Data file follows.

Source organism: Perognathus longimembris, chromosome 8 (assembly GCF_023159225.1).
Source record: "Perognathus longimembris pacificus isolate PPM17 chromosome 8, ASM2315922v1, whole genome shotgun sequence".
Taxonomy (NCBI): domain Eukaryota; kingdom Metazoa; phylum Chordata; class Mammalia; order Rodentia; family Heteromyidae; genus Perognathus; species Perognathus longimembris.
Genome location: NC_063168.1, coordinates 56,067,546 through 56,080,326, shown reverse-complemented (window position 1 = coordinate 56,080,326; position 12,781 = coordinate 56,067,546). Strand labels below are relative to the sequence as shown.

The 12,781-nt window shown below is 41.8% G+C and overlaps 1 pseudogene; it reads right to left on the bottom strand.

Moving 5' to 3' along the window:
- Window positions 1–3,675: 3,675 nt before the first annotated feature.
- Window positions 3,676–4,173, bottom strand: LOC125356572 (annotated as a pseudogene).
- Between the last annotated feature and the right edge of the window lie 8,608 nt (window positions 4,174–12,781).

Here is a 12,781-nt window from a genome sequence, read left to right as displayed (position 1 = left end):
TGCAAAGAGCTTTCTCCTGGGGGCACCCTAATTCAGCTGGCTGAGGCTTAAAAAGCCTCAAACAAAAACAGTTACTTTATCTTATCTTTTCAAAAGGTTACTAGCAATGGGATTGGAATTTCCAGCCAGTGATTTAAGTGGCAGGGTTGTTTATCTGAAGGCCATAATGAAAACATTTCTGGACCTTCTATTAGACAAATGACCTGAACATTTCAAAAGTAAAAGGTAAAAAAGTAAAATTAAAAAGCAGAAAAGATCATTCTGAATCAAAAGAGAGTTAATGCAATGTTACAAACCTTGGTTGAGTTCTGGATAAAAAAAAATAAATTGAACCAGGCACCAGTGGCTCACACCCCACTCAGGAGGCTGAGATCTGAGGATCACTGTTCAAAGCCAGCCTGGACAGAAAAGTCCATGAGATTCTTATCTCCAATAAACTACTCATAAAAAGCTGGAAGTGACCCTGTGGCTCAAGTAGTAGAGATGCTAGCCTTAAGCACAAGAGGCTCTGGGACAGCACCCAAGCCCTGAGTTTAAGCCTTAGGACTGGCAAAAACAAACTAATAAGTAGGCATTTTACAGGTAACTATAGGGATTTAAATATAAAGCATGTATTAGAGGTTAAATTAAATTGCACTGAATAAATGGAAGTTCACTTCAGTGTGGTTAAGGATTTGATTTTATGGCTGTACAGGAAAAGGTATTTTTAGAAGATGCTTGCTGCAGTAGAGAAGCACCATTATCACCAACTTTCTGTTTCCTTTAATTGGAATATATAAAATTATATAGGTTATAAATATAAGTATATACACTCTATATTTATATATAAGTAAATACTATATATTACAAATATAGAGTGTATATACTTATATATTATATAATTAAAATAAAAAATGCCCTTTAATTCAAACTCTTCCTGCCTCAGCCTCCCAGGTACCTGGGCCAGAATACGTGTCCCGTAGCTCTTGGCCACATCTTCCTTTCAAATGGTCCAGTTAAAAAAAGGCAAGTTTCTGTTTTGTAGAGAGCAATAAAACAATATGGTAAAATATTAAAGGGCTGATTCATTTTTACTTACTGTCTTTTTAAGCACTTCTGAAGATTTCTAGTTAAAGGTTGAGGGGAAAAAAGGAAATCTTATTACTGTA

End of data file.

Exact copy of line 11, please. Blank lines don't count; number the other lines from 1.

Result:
TGCAAAGAGCTTTCTCCTGGGGGCACCCTAATTCAGCTGGCTGAGGCTTAAAAAGCCTCAAACAAAAACAGTTACTTTATCTTATCTTTTCAAAAGGTTACTAGCAATGGGATTGGAATTTCCAGCCAGTGATTTAAGTGGCAGGGTTGTTTATCTGAAGGCCATAATGAAAACATTTCTGGACCTTCTATTAGACAAATGACCTGAACATTTCAAAAGTAAAAGGTAAAAAAGTAAAATTAAAAAGCAGAAAAGATCATTCTGAATCAAAAGAGAGTTAATGCAATGTTACAAACCTTGGTTGAGTTCTGGATAAAAAAAAATAAATTGAACCAGGCACCAGTGGCTCACACCCCACTCAGGAGGCTGAGATCTGAGGATCACTGTTCAAAGCCAGCCTGGACAGAAAAGTCCATGAGATTCTTATCTCCAATAAACTACTCATAAAAAGCTGGAAGTGACCCTGTGGCTCAAGTAGTAGAGATGCTAGCCTTAAGCACAAGAGGCTCTGGGACAGCACCCAAGCCCTGAGTTTAAGCCTTAGGACTGGCAAAAACAAACTAATAAGTAGGCATTTTACAGGTAACTATAGGGATTTAAATATAAAGCATGTATTAGAGGTTAAATTAAATTGCACTGAATAAATGGAAGTTCACTTCAGTGTGGTTAAGGATTTGATTTTATGGCTGTACAGGAAAAGGTATTTTTAGAAGATGCTTGCTGCAGTAGAGAAGCACCATTATCACCAACTTTCTGTTTCCTTTAATTGGAATATATAAAATTATATAGGTTATAAATATAAGTATATACACTCTATATTTATATATAAGTAAATACTATATATTACAAATATAGAGTGTATATACTTATATATTATATAATTAAAATAAAAAATGCCCTTTAATTCAAACTCTTCCTGCCTCAGCCTCCCAGGTACCTGGGCCAGAATACGTGTCCCGTAGCTCTTGGCCACATCTTCCTTTCAAATGGTCCAGTTAAAAAAAGGCAAGTTTCTGTTTTGTAGAGAGCAATAAAACAATATGGTAAAATATTAAAGGGCTGATTCATTTTTACTTACTGTCTTTTTAAGCACTTCTGAAGATTTCTAGTTAAAGGTTGAGGGGAAAAAAGGAAATCTTATTACTGTA